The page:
Low Gas Usage

Ensure the control valve on the gas-lift line from the compressor to the wellhead is fully open and that any choke in the line is not too small, frozen, or plugged.

Verify that the available operating gas injection pressure is in the range required for downhole gas-lift valve operation. Determine if the gas volume is being delivered to the desired well or if nearby wells on the same manifold system may be robbing gas from the subject well. For a system that supplies injection gas to multiple wells, it is imperative that each well has both a control valve and a gas volume meter downstream of the manifold.

Excessive Gas Usage

Check the casing pressure. The casing choke may be too large or the casing pressure too excessive. Both may cause upper pressure valves to re-open. If excessive gas volume is accompanied by low casing pressure, a tubing leak or cut out valve may be to blame.

Faulty Gauges

Check the wellhead casing and tubing pressures with a calibrated gauge. Inaccurate gauges can cause false indications of high or low casing pressures.


Outlet Problems

High back pressure is a common indicator of a problem with the outlet.

High Back Pressure

If there is a choke in present in the flowline check that the choke and even the choke body are equal to or larger in size than the flowline I.D. If this is not true, remove the choke body if possible.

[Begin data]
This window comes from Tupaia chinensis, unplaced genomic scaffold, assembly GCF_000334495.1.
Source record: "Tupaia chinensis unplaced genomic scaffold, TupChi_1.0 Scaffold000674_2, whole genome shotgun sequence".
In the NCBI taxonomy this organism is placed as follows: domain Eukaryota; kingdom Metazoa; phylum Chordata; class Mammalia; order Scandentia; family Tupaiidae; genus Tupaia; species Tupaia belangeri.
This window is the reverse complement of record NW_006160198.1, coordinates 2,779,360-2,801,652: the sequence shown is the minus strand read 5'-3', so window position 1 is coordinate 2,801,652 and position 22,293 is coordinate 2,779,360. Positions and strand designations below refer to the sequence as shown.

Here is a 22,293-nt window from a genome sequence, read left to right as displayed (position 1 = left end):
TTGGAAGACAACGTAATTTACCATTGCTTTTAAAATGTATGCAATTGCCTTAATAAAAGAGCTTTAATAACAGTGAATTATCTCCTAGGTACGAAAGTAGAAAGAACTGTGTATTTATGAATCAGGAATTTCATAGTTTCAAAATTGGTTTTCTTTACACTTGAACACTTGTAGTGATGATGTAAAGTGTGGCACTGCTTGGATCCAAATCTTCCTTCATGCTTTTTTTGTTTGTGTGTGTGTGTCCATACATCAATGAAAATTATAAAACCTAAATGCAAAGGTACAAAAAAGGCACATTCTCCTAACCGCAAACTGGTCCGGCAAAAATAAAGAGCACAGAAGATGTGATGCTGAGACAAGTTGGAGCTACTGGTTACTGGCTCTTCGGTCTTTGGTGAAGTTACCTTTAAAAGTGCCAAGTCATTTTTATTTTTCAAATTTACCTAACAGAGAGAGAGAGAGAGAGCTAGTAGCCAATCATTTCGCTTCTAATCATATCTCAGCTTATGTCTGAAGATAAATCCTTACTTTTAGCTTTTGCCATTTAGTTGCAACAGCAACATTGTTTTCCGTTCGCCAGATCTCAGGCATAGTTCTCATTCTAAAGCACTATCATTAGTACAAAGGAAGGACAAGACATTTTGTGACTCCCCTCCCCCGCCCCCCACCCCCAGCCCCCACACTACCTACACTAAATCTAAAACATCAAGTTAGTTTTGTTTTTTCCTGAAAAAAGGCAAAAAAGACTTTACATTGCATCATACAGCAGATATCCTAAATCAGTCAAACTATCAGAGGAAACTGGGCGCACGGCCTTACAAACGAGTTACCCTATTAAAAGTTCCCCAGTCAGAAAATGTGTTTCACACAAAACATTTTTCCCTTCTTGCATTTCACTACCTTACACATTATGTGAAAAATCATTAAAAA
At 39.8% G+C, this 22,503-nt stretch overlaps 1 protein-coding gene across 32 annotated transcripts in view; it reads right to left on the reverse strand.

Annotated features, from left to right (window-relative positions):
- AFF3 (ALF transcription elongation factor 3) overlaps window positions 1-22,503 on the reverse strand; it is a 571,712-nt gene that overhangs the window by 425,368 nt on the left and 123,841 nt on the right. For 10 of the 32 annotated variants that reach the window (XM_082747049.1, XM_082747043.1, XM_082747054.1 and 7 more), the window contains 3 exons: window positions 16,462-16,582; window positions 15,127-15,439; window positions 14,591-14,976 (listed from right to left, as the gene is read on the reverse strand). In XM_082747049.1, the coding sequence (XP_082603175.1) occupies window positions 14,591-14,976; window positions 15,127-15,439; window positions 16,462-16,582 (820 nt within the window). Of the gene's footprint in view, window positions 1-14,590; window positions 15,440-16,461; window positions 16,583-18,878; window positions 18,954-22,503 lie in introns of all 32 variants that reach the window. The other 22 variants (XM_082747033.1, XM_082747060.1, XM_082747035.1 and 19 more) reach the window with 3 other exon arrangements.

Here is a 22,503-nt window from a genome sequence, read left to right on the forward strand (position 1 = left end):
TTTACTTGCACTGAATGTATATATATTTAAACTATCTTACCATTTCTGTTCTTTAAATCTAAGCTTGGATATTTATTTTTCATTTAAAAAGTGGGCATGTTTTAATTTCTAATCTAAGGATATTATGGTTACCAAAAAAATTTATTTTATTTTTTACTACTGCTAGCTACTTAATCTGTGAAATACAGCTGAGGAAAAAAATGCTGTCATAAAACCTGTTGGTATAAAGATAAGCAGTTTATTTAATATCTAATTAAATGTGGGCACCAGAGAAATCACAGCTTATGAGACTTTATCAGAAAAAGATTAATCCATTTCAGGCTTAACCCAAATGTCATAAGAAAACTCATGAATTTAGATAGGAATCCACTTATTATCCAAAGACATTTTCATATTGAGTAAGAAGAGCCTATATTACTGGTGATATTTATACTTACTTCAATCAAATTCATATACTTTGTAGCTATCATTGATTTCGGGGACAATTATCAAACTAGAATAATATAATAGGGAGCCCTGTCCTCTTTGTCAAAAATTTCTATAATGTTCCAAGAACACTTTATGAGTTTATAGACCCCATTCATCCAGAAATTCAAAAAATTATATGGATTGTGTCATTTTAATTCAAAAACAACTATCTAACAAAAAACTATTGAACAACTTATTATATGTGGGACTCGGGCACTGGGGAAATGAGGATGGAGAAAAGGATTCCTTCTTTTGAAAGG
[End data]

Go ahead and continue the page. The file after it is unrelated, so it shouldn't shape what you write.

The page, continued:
Check for paraffin or scale buildup in the flowline. Hot oiling the line will generally remove paraffin. Scale can be reduced and managed with methods such as chemical washes, high-pressure steam clean outs or continual chemical injections.

If high back pressure is the result of long flowlines, increasing the size of the flowline or adding an additional parallel line should reduce the back pressure. Flowline I.D. smaller than the tubing I.D. will have a similar effect as a long flowline. A partially open check valve in the flowline may also cause excessive back pressure.

Common or shared flowlines and excessive 90° turns should be avoided or removed if feasible.

Separator Operating Pressure

The separator pressure should be maintained as low as possible for gas-lift wells. Often a well may be flowing to a high or intermediate pressure system when it dies and is placed on gas-lift. Ensure the well is switched to the lowest pressure system available. Sometimes an undersized orifice plate in the meter at the separator will cause high back pressure.

Valve Restrictions

Check all valves at the tree and headers are fully open. And verify the valves are sized properly (for example, a 2-inch I.D. valve should be used in a 2-inch flowline). A smashed or crimped flowline is another possibility. Inspect the flowline in places where it crosses a road.

Tags: gas lift wells

Tom Nations

Written by Tom Nations

50 years of experience in Gas-Lift and NODAL Analysis. Hands on field experience in Alaska, Angola (West Africa), California, Louisiana, New Mexico, Oklahoma and Texas. Experience base also includes general oil field operations, slickline and electric line well servicing operations. Currently consulting for several Oil & Gas Operators and conducting training courses for Gas-Lift and NODAL Analysis, as well as assisting ALP with our Pump Checker Gaslift Module.